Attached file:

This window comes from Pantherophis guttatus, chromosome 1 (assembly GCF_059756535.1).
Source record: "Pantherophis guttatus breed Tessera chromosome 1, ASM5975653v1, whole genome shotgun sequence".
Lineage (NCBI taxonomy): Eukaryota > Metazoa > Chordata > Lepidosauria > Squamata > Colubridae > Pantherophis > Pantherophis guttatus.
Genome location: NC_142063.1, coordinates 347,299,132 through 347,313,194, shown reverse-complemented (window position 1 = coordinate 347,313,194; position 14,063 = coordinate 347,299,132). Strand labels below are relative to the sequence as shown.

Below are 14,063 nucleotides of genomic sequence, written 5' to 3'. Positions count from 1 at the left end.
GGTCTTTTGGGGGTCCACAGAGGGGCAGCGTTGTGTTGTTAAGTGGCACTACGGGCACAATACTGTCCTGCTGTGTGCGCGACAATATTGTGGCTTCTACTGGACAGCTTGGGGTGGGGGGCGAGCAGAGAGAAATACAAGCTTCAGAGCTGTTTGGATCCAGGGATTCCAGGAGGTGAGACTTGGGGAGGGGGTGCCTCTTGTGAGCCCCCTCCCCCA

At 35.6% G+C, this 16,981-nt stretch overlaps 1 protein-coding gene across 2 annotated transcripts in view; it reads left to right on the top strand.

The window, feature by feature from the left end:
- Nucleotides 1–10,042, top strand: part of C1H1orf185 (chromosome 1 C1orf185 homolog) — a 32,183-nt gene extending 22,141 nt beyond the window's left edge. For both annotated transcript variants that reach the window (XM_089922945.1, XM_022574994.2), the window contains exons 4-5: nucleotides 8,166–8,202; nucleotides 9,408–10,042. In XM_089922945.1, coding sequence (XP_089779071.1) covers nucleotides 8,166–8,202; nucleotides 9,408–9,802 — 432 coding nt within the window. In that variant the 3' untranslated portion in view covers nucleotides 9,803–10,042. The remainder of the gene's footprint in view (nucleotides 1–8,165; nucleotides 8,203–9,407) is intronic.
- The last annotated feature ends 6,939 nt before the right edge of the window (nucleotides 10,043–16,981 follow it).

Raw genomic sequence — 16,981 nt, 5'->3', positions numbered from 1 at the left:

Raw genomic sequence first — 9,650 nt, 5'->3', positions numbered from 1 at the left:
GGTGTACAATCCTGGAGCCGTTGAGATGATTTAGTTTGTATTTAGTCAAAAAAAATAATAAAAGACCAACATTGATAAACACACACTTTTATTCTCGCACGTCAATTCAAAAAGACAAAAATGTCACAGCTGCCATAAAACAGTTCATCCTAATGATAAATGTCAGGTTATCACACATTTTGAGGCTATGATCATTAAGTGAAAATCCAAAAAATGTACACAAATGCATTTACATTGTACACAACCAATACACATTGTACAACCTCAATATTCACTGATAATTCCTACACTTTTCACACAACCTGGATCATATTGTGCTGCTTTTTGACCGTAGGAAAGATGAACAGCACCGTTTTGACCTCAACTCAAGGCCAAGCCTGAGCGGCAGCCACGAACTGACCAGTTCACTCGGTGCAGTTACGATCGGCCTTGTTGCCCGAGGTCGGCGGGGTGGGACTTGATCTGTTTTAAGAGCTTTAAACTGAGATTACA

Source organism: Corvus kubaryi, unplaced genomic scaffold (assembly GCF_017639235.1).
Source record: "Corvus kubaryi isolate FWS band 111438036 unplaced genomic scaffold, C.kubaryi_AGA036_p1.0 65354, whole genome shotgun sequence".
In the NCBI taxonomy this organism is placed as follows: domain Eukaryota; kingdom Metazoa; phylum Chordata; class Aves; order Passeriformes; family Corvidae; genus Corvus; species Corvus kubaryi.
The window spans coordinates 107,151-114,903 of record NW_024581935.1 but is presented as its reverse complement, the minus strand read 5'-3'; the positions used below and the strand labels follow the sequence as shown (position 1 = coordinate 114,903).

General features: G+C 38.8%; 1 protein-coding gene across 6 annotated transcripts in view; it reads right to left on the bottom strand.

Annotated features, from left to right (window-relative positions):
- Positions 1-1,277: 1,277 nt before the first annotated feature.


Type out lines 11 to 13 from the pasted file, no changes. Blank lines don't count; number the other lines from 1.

Raw genomic sequence — 16,981 nt, 5'->3', positions numbered from 1 at the left:

Raw genomic sequence first — 9,650 nt, 5'->3', positions numbered from 1 at the left:
GGTGTACAATCCTGGAGCCGTTGAGATGATTTAGTTTGTATTTAGTCAAAAAAAATAATAAAAGACCAACATTGATAAACACACACTTTTATTCTCGCACGTCAATTCAAAAAGACAAAAATGTCACAGCTGCCATAAAACAGTTCATCCTAATGATAAATGTCAGGTTATCACACATTTTGAGGCTATGATCATTAAGTGAAAATCCAAAAAATGTACACAAATGCATTTACATTGTACACAACCAATACACATTGTACAACCTCAATATTCACTGATAATTCCTACACTTTTCACACAACCTGGATCATATTGTGCTGCTTTTTGACCGTAGGAAAGATGAACAGCACCGTTTTGACCTCAACTCAAGGCCAAGCCTGAGCGGCAGCCACGAACTGACCAGTTCACTCGGTGCAGTTACGATCGGCCTTGTTGCCCGAGGTCGGCGGGGTGGGACTTGATCTGTTTTAAGAGCTTTAAACTGAGATTACA